An ant-a-social insect

Aphids on a lupin stem
Some of the lupins in this border have been ruined by aphids

I was listening to a local radio gardening show the other day and a caller was concerned about the proliferation of ants in her garden. Apparently, she had thousands of the industrious little creatures running up and down and underneath a number of plants in her borders.

She wondered why they were behaving like that, and whether this activity was in some way damaging to the plant. I was interested to hear the reply, and yet still a question remained in my head afterwards, which I will come on to.

According to the expert, the recent warm weather has resulted in a proliferation of aphids, which for the ants in your garden is like offering them a free pass to an all-you-can-eat buffet. Now, it’s not because ants eat aphids that you find them on your plants together. Rather, it’s because the ants ‘farm’ the aphids in a relationship that is mutually beneficial.

As my dad explains in his column from 4th August 1979, when aphids feed on your plants, they secrete a sweet, sticky substance called honeydew for which the ants go crazy (if only I could find an insect to secrete Prosecco. My supermarket bill would plummet).

Because of the ready supply of honeydew, they will go to some lengths to ensure the aphids continue to thrive. But aphids aren’t stupid, and don’t give away their delicious product for nothing. Oh no, they expect payback for their endeavours. And like bouncers outside a nightclub on a Saturday night, the ants will see off any invaders with malicious intent on their minds. So watch out all you ladybirds and lacewings daring to approach any aphids under the watch of a colony of ants.

Aphids are also prone to a fatal fungal infection, so ants preserve the health of their ‘herd’ by removing unhealthy, dead or dying aphids from the colony to avoid the rest becoming infected. Aphids in return are perfectly docile in the hands of their protectors, allowing themselves to be lifted and moved around, also also letting themselves be ‘milked’ for their honeydew by having their abdomens stroked by the ants.

As the expert on the radio explained, the ants in themselves are not a threat to the plants. But what I was then left wondering was how to get rid of aphids? We all know they are a pest, and can have a seriously detrimental effect on your greenery if left to their own devices.

I have not found many recommendations for using pesticides, not just for the fact they can kill other, non-harmful insects, but they also pollute the earth and air around the plants they are used upon.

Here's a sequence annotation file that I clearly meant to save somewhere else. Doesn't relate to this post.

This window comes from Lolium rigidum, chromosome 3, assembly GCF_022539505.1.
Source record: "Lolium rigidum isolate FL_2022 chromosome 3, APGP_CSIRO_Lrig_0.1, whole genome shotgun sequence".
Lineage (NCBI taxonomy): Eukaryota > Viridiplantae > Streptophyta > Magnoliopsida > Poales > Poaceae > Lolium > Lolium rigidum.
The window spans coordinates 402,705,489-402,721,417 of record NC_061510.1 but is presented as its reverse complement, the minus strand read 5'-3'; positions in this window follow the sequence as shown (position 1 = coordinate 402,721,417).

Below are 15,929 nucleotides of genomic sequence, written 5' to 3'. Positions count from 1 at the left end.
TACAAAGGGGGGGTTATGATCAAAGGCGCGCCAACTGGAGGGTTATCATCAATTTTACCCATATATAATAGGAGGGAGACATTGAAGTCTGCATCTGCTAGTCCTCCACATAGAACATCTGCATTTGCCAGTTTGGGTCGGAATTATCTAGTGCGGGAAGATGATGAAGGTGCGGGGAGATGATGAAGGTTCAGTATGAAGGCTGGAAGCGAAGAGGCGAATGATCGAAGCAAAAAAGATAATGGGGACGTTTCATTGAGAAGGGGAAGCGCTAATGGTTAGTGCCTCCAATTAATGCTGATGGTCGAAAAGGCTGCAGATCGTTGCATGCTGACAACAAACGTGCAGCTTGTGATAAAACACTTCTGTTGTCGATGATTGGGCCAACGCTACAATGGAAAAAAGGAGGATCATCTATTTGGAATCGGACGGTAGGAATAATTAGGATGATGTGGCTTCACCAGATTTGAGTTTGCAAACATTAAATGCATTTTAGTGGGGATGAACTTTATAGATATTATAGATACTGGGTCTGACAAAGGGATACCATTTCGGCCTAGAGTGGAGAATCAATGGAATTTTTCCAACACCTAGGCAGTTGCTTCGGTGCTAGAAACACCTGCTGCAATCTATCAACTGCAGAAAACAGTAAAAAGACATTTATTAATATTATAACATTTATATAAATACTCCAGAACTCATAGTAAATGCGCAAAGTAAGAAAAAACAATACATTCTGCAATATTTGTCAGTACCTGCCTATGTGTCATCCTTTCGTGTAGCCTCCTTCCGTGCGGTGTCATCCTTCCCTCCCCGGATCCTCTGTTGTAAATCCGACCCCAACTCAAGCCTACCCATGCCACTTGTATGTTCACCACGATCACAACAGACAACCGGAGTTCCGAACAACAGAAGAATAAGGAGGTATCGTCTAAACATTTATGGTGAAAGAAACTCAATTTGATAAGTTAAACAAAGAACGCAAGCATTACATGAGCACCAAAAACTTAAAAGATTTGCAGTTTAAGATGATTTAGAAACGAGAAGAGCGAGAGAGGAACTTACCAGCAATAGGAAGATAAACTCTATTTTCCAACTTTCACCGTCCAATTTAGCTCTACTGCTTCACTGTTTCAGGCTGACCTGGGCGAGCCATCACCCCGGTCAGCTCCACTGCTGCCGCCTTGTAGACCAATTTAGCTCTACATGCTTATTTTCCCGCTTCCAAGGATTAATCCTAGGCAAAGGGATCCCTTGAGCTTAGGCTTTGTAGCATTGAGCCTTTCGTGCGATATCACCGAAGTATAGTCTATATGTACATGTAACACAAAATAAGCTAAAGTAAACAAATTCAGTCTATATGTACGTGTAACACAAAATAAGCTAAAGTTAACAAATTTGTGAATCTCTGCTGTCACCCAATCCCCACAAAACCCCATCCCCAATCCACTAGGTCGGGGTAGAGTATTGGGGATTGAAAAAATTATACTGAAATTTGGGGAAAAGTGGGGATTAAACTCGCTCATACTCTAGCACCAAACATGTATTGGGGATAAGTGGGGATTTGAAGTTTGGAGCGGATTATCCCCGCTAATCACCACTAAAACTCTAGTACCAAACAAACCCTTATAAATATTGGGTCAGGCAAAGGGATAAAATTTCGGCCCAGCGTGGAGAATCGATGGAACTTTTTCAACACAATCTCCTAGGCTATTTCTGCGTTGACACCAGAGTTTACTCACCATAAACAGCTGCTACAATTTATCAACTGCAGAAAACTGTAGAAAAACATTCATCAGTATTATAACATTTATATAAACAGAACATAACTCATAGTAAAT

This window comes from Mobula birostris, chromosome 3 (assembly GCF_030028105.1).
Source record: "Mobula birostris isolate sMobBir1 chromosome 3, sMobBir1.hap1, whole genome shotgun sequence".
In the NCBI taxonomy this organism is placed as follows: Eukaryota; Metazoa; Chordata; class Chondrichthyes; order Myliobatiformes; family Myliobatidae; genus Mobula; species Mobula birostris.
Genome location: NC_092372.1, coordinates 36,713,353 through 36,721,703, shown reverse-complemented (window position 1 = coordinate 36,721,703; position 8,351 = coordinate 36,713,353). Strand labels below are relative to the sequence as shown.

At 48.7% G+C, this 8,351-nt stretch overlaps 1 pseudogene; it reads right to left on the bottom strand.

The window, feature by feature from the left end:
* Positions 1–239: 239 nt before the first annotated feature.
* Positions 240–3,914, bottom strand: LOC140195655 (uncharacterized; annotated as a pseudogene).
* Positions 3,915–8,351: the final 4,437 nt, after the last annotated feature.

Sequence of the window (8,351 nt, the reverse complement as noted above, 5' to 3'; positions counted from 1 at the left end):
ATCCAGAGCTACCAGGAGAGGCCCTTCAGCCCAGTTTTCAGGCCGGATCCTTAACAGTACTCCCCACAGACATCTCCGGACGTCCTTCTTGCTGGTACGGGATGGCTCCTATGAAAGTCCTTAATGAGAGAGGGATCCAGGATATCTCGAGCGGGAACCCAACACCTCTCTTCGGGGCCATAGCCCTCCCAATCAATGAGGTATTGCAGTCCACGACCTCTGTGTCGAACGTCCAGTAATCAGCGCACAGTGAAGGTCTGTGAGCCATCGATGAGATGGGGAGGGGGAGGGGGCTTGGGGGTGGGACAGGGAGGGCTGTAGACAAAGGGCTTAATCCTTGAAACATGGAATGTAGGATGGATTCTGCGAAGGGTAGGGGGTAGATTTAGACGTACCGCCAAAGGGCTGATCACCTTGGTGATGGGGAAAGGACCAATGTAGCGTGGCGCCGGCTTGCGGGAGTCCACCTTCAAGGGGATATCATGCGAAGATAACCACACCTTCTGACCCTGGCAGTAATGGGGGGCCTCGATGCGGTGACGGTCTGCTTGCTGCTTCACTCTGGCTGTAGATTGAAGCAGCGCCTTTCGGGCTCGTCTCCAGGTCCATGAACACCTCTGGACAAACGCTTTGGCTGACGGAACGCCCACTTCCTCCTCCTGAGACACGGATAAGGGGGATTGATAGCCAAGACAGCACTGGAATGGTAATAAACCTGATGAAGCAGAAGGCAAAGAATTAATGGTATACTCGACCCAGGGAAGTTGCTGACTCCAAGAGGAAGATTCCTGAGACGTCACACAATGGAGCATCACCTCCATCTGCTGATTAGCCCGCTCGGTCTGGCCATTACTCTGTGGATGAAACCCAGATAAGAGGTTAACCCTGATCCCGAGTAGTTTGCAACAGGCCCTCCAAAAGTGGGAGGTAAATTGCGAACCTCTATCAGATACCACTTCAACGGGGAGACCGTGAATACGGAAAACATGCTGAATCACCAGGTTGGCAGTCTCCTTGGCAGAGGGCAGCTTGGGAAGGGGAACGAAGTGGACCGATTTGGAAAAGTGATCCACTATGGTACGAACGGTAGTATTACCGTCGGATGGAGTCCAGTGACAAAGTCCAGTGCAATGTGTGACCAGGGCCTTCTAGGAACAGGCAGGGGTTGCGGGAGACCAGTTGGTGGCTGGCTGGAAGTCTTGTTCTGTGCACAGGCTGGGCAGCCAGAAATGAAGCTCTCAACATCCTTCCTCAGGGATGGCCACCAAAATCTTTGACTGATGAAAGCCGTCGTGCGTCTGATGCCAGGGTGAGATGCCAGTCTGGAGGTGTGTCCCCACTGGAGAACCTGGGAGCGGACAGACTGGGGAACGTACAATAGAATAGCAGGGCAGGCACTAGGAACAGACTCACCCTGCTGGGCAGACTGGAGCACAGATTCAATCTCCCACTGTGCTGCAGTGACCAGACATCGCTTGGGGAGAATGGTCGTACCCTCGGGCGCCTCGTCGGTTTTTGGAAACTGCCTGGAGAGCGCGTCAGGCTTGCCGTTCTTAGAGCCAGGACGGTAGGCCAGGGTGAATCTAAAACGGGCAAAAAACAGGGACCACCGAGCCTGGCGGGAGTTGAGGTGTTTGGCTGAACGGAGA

Possibly, the best way is to find the ant nest and get rid of it. You can use poisonous ant bait, which they then carry back to the nest and the poor unsuspecting population feed upon it and wipe themselves out. Or a non toxic method is to wrap your plant in sticky film or netting to catch the ants, leaving the aphids unprotected. Then you can introduce aphid-feeding insects, like the aforementioned ladybirds and lacewings. To get the quantity you need, you may have to buy them in bulk, and larvae of the insects are commercially available and easy to find through Google.

Another non-toxic method is to spray the plant with a fairly strong jet of water. You have to be vigilant, though, and probably will have to do it a few times before all the insects have moved on. Of course, this means that you risk damaging your plants, and also that you just shift the problem on to another part of the garden.

When I was growing up, the usual way of destroying an ant nest was to pour boiling water on it. It does seem rather brutal, but at least they died instantly. I can remember one occasion when I was playing Cowboys and Indians and was dressed up in a long skirt. I got ‘shot’ and dramatically ‘died’ on a little hillock in the garden. Within seconds I was miraculously resurrected by the sensation of hundreds of little ant mouths biting my legs. Subsequently, if ever I came across a nest, I’d take gleeful revenge with the aid of the kettle. I’m sure my parents didn’t mind the resulting network of brown patches scattered across the lawn.

Read more at Follow me on Twitter @countrymansdaug

This column appeared in the Darlington & Stockton Times  on 2nd August and the Gazette & Herald on 31st July 2019

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